A master mariner

I suppose it is perfectly natural that my friends and heroes (sometimes they are both) should now be dying off like flies. This morning I note the passing of Marvin Creamer, at the tender age of one hundred and four. He was and is one of several in the class, “circumnavigators.” This includes a few technically failed, because they didn’t get home; usually because they were slain by natives. The intelligent circumnavigator makes ports of call, and does prefer the safe ones, but when exploring in exotic parts, you take your chances. It’s not just the natives; also tricky harbours and shoals.

The contemporary yachtsman has GPS and electronic sounding equipment, along with computer updated charts. For Magellan, this would have been cheating. I would like to credit Juan Sebastián Elcano, the Basque navigator, as I am slighting the Portuguese this week. The natives of the Philippines remain somewhat restive, and after they had caused Magellan’s demise, Elcano took the carrick Victoria, diagonally across the Indian Ocean, around Africa, and up the Atlantic, to the quaint old town of Sanlúcar. But first the restive crews of the shrinking expedition (which soon included a few impressed Timorese) had killed off two more captains, and abandoned another. Elcano was able to focus who was left on a fine cargo of nutmeg and cloves from the Moluccas. You see: trade helps pacify people.

But skipping forward four-and-a-half centuries or so, Mr Creamer did the rounding journey in a 36-foot yacht, with only such crew as would fit aboard. (Two, I think.) An American geography and oceanography perfesser, nearing retirement, he was a man of great backwardness after my own heart. Rejecting such newfangled contrivances as the mediaeval compass and renaissance sextant, along with wristwatches, radios, and other recent gizmos, he decided to do it by skill alone. He navigated by sun, moon, and stars, and when they were occluded, took hints from birds, natural flotsam, even the colour and temperature of the waters. He was never lost.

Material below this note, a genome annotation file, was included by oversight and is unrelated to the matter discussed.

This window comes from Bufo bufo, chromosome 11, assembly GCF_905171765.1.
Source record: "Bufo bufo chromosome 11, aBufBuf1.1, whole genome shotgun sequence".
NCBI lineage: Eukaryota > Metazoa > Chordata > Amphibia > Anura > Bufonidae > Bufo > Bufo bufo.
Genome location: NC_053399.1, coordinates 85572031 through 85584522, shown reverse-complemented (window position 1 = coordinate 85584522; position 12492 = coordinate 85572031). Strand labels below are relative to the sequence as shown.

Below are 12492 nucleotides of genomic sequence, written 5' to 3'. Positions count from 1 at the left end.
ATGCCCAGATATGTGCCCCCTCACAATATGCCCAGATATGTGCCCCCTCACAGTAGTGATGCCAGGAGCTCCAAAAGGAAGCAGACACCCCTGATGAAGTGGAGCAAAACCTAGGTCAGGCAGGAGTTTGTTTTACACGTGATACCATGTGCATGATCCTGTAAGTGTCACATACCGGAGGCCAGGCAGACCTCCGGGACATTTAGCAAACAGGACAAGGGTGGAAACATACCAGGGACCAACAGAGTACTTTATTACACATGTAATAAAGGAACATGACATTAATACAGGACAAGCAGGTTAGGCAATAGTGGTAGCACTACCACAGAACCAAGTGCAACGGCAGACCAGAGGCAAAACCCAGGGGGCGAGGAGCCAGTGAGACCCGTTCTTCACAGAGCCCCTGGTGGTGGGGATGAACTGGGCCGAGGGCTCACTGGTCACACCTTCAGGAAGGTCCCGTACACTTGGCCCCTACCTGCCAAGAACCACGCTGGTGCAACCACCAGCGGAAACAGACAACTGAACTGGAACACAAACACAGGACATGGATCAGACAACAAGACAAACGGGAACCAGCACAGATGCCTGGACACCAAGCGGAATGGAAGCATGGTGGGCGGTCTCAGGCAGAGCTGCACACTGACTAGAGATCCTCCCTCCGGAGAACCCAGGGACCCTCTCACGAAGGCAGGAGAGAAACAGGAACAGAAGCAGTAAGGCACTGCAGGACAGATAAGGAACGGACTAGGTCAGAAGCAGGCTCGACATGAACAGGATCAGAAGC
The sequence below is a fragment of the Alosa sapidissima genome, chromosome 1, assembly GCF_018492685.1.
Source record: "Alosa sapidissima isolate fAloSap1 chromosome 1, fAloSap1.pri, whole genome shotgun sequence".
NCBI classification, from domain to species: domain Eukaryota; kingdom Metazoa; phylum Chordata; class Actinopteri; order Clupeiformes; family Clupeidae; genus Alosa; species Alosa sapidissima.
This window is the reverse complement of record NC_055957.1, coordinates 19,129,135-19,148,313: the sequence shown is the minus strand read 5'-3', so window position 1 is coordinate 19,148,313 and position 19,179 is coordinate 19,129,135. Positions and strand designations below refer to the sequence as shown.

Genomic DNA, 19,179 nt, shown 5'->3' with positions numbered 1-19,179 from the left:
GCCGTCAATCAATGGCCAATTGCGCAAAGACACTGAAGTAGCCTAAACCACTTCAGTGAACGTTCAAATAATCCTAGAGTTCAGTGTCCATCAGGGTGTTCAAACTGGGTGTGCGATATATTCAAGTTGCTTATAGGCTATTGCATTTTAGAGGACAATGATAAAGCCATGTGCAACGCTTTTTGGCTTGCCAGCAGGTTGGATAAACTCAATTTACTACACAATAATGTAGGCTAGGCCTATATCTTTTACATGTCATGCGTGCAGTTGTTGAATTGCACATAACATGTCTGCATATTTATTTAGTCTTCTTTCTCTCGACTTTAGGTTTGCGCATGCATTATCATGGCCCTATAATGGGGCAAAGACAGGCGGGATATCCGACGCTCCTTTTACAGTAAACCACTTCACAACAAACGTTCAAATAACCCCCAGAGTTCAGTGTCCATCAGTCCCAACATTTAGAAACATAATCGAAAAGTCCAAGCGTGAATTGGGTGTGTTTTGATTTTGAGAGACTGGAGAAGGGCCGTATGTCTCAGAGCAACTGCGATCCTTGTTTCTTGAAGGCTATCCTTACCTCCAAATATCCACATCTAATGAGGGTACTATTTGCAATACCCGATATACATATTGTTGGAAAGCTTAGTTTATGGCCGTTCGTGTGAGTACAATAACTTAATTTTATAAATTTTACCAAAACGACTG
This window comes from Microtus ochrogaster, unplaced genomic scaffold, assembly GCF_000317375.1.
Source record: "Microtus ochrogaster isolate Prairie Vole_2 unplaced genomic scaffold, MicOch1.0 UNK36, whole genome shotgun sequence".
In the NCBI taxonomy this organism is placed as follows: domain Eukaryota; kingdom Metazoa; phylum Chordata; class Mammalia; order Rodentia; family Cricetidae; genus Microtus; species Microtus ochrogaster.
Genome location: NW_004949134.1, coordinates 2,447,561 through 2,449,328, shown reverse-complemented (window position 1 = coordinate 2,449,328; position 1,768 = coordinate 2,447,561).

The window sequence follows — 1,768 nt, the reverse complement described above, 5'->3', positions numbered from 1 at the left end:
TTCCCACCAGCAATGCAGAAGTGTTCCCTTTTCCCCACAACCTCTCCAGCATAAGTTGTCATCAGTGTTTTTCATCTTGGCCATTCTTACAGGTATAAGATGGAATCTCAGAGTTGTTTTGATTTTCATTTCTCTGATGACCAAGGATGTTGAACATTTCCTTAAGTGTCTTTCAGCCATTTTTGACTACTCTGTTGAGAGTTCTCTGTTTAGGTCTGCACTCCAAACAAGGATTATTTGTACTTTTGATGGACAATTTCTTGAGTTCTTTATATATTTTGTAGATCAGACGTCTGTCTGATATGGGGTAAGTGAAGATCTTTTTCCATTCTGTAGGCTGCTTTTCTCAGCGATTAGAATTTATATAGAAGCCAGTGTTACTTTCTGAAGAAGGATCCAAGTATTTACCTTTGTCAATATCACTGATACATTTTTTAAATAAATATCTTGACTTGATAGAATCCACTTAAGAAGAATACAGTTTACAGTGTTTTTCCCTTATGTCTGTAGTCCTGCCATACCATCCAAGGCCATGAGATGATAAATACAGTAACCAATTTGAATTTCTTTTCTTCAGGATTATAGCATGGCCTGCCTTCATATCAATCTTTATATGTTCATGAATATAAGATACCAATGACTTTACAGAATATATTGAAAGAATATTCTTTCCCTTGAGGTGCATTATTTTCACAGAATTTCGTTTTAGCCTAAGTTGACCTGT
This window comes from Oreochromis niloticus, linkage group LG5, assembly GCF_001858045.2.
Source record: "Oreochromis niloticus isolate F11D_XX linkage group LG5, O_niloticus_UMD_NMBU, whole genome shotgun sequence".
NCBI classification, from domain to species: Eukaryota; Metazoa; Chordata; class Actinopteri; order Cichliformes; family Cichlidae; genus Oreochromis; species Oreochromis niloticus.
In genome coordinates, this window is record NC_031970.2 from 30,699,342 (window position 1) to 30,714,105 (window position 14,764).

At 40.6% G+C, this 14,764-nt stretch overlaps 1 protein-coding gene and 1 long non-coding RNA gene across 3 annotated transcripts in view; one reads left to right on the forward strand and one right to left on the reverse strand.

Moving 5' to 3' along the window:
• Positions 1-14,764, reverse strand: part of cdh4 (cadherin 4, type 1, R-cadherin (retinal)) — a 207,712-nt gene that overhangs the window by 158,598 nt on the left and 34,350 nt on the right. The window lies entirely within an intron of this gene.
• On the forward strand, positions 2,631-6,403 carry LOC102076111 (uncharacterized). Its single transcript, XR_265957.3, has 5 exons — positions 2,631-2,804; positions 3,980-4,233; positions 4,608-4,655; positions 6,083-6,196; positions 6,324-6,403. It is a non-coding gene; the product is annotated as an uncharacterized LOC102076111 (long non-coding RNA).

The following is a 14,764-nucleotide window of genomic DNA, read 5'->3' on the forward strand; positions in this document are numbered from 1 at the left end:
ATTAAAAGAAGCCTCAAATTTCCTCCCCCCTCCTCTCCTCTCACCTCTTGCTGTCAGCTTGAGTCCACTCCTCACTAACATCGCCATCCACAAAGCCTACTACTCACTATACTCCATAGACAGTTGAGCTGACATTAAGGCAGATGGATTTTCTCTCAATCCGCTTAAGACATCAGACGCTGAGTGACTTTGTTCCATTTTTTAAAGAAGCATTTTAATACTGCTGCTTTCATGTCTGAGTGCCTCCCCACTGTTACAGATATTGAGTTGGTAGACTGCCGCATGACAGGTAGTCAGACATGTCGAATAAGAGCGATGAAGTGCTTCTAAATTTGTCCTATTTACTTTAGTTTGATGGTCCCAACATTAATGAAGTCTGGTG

His belief, from careful study, was that the mariners of the later Middle Ages knew what they were doing, and apart from design of their ships, didn’t need technology to find their way around. By the late 15th century — the time of beloved Columbus — they were entirely comfortable with oceans, far beyond sight of land, and often, too, from land in places Europeans had never visited. They had got the hang of it, as it were, and while the best way to become a sailor was involuntarily, as a prisoner of some Crown (hence a recurring mutiny problem), the officers were masters of the sea. Having once hit a coast, they could fill in the charts a bit more, and soon the mapamonde was their oyster.

Upon returning to his (surprisingly unanxious) wife in 1984 — an unusual modern woman, she had confidence in him — Creamer declared, “One small step backwards for mankind.”

We walk to heaven backwards, as Saint Newman says, and I daresay Creamer is in sight of it now.